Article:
Any conversations with longtime Big 5 basketball fans talking about the best player at a particular school, there was always a name you heard associated with St. Joseph’s University. The same name. Cliff Anderson.

Eventually Jameer Nelson came along to join the discussion, and there were several others who had a case, but Mr. Anderson’s name never left the pantheon of Big 5 greats.

Mr. Anderson, 76, died Monday of respiratory failure. His hoops legacy borders on staggering, starting with being the all-time Hawks rebounder, averaging 14.6 a game over three seasons from 1964-67. For a 6-foot-4 forward, those numbers gain greater resonance.

“He would shoot the ball from the outside with the idea he would beat the ball to the basket and lay the ball back in,” said former Hawks teammate Bill McFadden, who believes Mr. Anderson was probably the best ever in the Big 5 at that skill.

His rebounds led to a lot of points. Mr. Anderson averaged more than 20 points a game for his career, and 26.5 points a game as a senior. Mr. Anderson led St. Joe’s in scoring and rebounding all three of his seasons, powering the Hawks to two NCAA appearances, after two MAC titles and two Big 5 titles. He still is the school’s all-time leading scorer over three seasons, with 1,728 points.

His unique skill, said former teammate Matt Guokas, was playing as if he was five inches taller than he was.

“He was skilled around the basket,” Guokas said. “Catching tough passes, finishing in traffic, drawing fouls, lots of them. Great rebounder at both ends.”

Also, Guokas said, “He had that special intangible of giving us confidence that he was going to be there and leave it all out there every game. The signs of a great player: Make the game easier for your teammates, and make them better. That was Clifford Anderson.”

Mr. Anderson was not the first Black basketball player at St. Joe’s, but, according to former athletic director Don DiJulia, he was in the second class that included Black players.

“He was truly the first great Black athlete at St. Joe’s,” said another teammate, Bill Oakes, who compared Mr. Anderson to Moses Malone in possessing a special skill. “He would shoot the ball and know where he missed and get the rebound to put it back in.”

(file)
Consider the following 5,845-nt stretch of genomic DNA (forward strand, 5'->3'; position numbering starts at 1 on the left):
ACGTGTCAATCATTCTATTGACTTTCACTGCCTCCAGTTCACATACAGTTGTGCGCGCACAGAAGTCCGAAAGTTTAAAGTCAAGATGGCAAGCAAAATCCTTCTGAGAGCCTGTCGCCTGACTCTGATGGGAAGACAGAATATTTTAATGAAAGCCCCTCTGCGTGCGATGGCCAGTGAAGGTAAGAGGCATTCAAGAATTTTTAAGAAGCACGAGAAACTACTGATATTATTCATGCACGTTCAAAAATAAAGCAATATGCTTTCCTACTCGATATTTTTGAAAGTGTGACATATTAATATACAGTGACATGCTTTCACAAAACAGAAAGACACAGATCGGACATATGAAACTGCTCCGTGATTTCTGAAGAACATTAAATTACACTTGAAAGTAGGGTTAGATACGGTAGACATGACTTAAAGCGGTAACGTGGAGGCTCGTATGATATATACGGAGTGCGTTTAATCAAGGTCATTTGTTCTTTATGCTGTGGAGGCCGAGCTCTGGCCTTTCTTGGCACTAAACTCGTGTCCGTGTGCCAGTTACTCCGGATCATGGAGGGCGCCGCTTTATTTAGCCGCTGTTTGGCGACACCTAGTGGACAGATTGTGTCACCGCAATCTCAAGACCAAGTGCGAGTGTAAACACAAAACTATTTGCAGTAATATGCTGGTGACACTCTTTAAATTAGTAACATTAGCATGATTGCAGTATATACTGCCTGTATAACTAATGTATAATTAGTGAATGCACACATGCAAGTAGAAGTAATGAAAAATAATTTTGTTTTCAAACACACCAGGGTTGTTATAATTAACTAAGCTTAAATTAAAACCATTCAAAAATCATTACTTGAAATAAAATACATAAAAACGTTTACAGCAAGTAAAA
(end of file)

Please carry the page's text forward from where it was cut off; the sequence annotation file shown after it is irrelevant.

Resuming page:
“In his junior year, he had 26 points and 24 rebounds against Temple,” said teammate Steve Donches. “But that wasn’t his best. In our senior year against La Salle, he had 32 points and 32 rebounds. I assume that record still stands.”

Mr. Anderson had been a Philadelphia high school star at Edison High.

“The high school coach there called Jack Ramsay, ‘I’ve got this guy who is being overlooked,’ ” said DiJulia, another former teammate of Mr. Anderson. “They met, and he became the stalwart. Winning was the only thing with him.”

DiJulia said he later thought about how much of a trailblazer Mr. Anderson was, “I guess, at age 20, who talks about serious things? We see that more with our kids. But at the time, no.”

DiJulia points out that St. Joe’s was the last Big 5 team to integrate, then, he believes, within 10 years became the first Big 5 team to start five Black players.

Mr. Anderson was drafted by the Pittsburgh Pipers in the 1967 ABA draft and went on to play for the Los Angeles Lakers, Denver Rockets of the ABA, the Cleveland Cavaliers, and the 76ers, all over four seasons, always in a bench role.

Whenever his alma mater called Mr. Anderson for a gathering, DiJulia said, he was there. He wasn’t the type who needed to tell everyone what he had done on the court.

His post-basketball career was as a probation officer in the Philadelphia court system.

Mr. Anderson is survived by his daughter, Carla Anderson; ex-wife, Jeanne Williams; brother Clifton Hassan Anderson; sisters Cleopatra Anderson Wright and Cleora Anderson Levetter; and other relatives. Sisters Carmen Anderson and Anna Anderson died earlier.

Burial will be private, but plans for a memorial service are to be announced. There will be talk about rebounds, and how they impacted Hawk Hill.